Recently, in my Daily Verses and in my preaching, I shared with you about God's call for us to pray "for" Jesus. By that, I understand that to mean we are praying for God's blessing on His Son! I made this part of my message this past Sunday in our church and I'm sure there were those who just didn't "get it"! How in the world do we pray "for" Jesus? Why would we even think of God the Father needing us to pray for Him to bless His Son?!
Let me let my favorite "prayer author" respond. After quoting from Psalm 2:8 where God calls on His Anointed to "Ask of Me and I will give You the nations for Your inheritance" E. M. Bounds went on to say, "Ask of me is the condition--a praying people willing and obedient. 'And men shall pray for him continually.' Under this universal and simple promise men and women of old laid themselves our for God. They prayed and God answered their prayers, and the cause of God was kept alive in the world by the flame of their praying." God doesn't just mean for His Son to "ask of Me" for the nations, but God calls on us to pray to Him that He would bless His Son with more people to be added to His inheritance!
Yes, you and I can pray for more people to be won to Christ in order for Christ's inheritance to grow to "over-flowing"! I've put Jesus on the TOP of my prayer list! I want Him to be blessed with more and more precious souls won to Him that He will have His mansions FULL with redeemed men, women, young people, and boys and girls from every family, tribe, and nation on earth! A good disciple of Jesus will pray for their Lord to be pleased with a harvest of souls for His glory!
While reading Arthur T. Pierson's biography of George Mueller I just have to share an excerpt from that book. I trust the Holy Spirit will show you the importance of this.
"He saw that the so-called 'work of the Lord' had tempted him to substitute action for meditation and communion. He had neglected that 'still hour' with God which supplies to spiritual life alike its breath and its bread. No lesson is more important for us to learn, yet how slow are we to learn it: that for the lack of habitual seasons set apart for devout meditation upon the word of God and for prayer, nothing else will compensate.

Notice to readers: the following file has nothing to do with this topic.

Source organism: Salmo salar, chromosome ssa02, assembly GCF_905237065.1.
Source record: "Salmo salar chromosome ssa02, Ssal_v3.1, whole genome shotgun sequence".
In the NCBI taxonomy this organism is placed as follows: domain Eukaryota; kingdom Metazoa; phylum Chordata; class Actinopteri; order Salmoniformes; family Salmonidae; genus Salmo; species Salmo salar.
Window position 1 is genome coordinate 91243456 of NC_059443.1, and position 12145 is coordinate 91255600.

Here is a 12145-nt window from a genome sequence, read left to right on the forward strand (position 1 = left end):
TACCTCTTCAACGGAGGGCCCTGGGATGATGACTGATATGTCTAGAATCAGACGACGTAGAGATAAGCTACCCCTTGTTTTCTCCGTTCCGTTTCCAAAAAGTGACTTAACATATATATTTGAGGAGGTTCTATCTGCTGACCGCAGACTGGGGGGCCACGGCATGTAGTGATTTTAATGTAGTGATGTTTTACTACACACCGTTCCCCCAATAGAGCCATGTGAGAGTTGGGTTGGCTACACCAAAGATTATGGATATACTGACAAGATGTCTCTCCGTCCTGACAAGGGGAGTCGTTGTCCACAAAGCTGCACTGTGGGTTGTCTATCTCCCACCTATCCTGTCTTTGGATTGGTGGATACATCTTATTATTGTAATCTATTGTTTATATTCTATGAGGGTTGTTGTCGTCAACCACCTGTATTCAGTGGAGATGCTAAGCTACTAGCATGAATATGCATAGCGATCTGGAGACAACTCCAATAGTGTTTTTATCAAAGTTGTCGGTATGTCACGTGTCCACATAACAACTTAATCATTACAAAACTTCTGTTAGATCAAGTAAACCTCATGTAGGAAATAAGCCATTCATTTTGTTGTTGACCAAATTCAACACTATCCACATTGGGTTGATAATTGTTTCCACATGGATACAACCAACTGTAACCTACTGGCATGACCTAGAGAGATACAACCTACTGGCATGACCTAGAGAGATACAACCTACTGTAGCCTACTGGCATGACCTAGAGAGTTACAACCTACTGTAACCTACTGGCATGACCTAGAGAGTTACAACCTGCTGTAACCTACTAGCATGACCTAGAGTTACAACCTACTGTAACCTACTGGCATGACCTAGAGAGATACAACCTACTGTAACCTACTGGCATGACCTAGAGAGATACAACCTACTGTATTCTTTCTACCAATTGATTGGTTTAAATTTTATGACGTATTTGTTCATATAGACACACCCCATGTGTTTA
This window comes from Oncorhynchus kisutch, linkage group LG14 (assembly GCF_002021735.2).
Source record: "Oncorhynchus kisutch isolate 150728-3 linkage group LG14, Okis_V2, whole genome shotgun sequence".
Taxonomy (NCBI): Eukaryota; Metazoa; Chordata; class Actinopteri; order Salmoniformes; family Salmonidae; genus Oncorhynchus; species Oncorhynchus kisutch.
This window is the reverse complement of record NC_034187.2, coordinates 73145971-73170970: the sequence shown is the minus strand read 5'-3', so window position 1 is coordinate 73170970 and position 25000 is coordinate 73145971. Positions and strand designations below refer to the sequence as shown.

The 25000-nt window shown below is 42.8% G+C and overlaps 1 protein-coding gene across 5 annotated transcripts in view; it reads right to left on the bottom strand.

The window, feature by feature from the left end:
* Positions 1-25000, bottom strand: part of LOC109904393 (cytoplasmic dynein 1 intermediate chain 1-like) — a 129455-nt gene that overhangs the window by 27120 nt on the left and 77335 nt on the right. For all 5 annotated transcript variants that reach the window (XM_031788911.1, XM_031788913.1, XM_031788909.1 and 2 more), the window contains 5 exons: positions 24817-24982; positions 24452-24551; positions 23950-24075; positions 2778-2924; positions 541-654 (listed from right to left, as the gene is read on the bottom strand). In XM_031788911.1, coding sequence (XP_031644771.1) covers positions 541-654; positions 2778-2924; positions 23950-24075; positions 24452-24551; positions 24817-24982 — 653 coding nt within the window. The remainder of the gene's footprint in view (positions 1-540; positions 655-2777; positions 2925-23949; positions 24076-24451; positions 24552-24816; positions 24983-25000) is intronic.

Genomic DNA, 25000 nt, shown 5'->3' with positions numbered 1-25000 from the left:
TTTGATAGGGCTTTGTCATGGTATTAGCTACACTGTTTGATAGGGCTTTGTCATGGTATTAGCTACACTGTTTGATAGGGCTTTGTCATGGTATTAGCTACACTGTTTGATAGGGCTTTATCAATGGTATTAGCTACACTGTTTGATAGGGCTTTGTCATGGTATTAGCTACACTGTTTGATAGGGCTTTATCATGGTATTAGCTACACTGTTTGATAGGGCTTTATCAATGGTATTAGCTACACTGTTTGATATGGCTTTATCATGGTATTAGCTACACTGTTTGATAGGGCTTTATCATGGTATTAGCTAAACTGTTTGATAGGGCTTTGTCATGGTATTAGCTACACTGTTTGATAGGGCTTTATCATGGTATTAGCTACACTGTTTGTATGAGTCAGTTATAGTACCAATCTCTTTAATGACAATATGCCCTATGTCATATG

"We are prone to think, for example, that converse with Christian brethren, and the general round of Christian activity, especially when we are much busied with preaching the Word and visits to inquiring or needy souls, make up for the loss of aloneness with God in the secret place. We hurry to a public service with but a few minutes of private prayer, allowing precious time to be absorbed in social pleasures, restrained from withdrawing from others by a false delicacy, when to excuse ourselves for needful communion with God and His word would have been perhaps the best witness possible to those whose company was holding us unduly! How often we rush from one public engagement to another without any proper interval for renewing our strength in waiting on the Lord, as though God cared more for the quantity than the quality of our service!"
These thoughts have inspired me more than a ton of sermons! Getting alone with God and spending time, much time with Him, as been more important to me than all the other activities of my ministry combined! I'm at a loss for words, wisdom, and effectiveness in my work when I neglect precious time with Jesus. May God literally break my body if that is what is necessary to bring me to His throne for my necessary strength for any effective ministry!